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Reagan feels sanctions heat from Congress, but sticks to `quiet diplomacy' for now

The debate over United States policy toward South Africa -- muted since the US imposed limited economic sanctions against Pretoria last fall -- is back in full swing. On Capitol Hill, frustration with the increasingly defiant attitude of Pretoria's white-ruled government is prompting support for sterner measures to force an end to apartheid, South Africa's policy of racial segregation.

But Reagan administration officials, despite strong words against apartheid, insist that their policy of ``constructive engagement,'' meaning quiet diplomacy, remains the right one. For now, they add, there is no alternative to cooperating with Pretoria to encourage peaceful change.

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``Basically we have two courses,'' a State Department official says. ``We can stay involved and use the limited leverage we have. Or we can use sanctions and exacerbate the politics of polarization.''

``They're disillusioned with the course of events, but they don't like sanctions,'' Carol Lancaster, an African affairs specialist at Georgetown University, says of the administration. ``Short of support for something like an anodyne UN resolution or a symbolic meeting with the [outlawed African National Congress], they appear to have little room to maneuver in the current situation.''

The House Foreign Affairs Committee has approved legislation that would put an immediate end to all new private investment in South Africa by American companies and impose an embargo on coal, steel, and uranium imports from South Africa. The bill would also suspend landing rights in the US for South African Airways.

``It's too late to simply talk about how much we dislike apartheid,'' says a congressional source sympathetic to new sanctions. ``We have to create a situation in which the South African government sees that a normal relationship cannot continue to exist in the United States.''

The measure is expected to pass easily in the House this week. But progress on sanctions in the Senate may be slower when it takes up the bill next month.

The influential chairman of the Senate Foreign Relations Committee, Richard G. Lugar (R) of Indiana, says he is reluctant to go along with additional sanctions.

``I know a lot of people want sanctions just to show moral outrage,'' Senator Lugar says. ``The question is whether there's anything better diplomatically or economically to move South Africa away from apartheid.'' Mr. Lugar plans hearings next month on alternatives to sanctions.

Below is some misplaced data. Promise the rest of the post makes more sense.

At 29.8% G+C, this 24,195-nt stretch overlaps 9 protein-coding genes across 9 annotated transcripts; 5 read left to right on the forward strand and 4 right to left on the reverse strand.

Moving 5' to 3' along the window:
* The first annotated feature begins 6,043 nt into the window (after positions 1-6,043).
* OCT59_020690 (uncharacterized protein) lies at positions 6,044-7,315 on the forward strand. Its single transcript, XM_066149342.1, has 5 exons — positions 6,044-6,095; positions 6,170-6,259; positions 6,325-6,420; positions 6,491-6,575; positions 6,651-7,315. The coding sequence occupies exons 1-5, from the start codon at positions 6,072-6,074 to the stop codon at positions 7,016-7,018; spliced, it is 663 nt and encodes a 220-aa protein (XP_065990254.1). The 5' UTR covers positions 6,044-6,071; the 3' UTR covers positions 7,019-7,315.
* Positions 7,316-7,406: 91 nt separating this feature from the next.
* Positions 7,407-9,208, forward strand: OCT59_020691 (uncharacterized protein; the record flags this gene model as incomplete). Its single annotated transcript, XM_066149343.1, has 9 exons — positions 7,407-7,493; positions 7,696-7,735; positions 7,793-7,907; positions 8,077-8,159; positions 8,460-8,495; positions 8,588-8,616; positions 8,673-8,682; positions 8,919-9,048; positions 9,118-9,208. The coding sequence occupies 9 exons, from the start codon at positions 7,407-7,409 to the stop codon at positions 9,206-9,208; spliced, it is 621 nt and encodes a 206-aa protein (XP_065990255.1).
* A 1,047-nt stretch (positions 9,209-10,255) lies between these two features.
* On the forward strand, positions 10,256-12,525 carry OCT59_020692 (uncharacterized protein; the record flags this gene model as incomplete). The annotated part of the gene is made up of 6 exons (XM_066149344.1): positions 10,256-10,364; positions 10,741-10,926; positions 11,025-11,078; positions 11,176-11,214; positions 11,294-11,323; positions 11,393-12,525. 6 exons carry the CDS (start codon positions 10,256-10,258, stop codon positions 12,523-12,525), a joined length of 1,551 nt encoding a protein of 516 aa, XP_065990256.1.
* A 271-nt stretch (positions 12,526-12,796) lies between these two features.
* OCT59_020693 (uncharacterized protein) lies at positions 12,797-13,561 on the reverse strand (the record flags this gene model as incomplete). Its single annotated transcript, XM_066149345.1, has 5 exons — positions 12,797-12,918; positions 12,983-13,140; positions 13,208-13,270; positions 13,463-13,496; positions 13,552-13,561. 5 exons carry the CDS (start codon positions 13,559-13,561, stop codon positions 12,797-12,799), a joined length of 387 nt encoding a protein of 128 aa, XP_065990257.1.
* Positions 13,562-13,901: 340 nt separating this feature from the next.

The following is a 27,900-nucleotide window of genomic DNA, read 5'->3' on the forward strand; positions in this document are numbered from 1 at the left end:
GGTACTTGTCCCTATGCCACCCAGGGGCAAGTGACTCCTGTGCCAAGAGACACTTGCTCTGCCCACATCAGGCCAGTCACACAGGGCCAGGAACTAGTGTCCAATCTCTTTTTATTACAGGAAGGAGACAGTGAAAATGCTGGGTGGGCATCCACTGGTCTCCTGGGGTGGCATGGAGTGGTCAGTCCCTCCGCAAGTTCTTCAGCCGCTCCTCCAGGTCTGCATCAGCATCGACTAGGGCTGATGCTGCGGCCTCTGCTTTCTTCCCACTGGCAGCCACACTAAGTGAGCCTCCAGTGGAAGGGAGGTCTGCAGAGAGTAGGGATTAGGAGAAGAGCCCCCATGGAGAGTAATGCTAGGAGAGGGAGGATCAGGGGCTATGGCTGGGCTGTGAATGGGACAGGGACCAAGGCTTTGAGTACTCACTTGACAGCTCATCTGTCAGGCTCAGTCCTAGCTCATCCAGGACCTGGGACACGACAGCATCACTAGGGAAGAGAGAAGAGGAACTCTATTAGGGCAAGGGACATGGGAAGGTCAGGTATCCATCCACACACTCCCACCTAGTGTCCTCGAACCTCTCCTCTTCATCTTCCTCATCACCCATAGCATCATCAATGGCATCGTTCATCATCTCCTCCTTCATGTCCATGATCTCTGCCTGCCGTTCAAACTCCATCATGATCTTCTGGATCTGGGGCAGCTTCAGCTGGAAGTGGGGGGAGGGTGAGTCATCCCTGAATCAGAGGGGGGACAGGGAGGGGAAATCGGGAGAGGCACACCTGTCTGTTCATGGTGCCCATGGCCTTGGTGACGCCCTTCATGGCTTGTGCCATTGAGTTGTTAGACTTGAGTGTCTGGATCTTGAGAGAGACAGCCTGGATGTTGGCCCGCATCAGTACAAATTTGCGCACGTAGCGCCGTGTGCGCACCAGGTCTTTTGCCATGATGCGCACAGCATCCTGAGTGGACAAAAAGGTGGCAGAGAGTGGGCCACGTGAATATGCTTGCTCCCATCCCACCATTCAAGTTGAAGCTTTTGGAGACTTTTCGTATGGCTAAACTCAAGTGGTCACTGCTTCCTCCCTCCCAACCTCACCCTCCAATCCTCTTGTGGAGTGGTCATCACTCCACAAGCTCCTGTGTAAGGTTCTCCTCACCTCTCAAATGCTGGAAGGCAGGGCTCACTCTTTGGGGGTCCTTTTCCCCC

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Reagan administration officials, led by Secretary of State George P. Shultz, have recently denounced apartheid in stronger terms than ever before. But despite the tough language, White House officials continue to reject sanctions as an indiscriminate instrument that would hurt blacks more than whites and produce even deeper intransigence in Pretoria.

Many experts say that only a dramatic increase in violence in South Africa would prod the administration toward a more activist policy toward apartheid.

Meanwhile, the escalating pattern of violence and repression in South Africa last week prompted public warnings from members of a Commonwealth study group. The group warned that the ``worst bloodbath since the Second World War'' could result from Pretoria's ``obstinacy and intransigence'' in refusing to dismantle the apartheid system.

Analysts say the report, together with calls for increased economic pressure on Pretoria expected from meetings of UN officials and West European foreign ministers this week in Paris, will increase pressure on the US to take a harder line toward South Africa.

Moreover, the stance taken by British Prime Minister Margaret Thatcher could influence President Reagan.

With more than $9 billion in British investment in South Africa and thousands of jobs in Britain dependent on trade with Pretoria, Mrs. Thatcher has so far been reluctant to support economic sanctions.

But as British companies quietly begin to disengage from South Africa in response to increased violence and a downward spiral in the value of the South African rand, opposition in her government to tough new economic measures could decrease. In addition, Thatcher will face strong pressure for sanctions when a special Commonwealth meeting convenes in August to consider the group's report.

Analysts say that if Britain does shift policy, this could give the Reagan administration just the excuse it needs to sponsor or accede gracefully to new sanctions.

``Given the Thatcher government's contacts with conservatives in this country, that might ease conservative opposition to sanctions,'' Carol Lancaster says.

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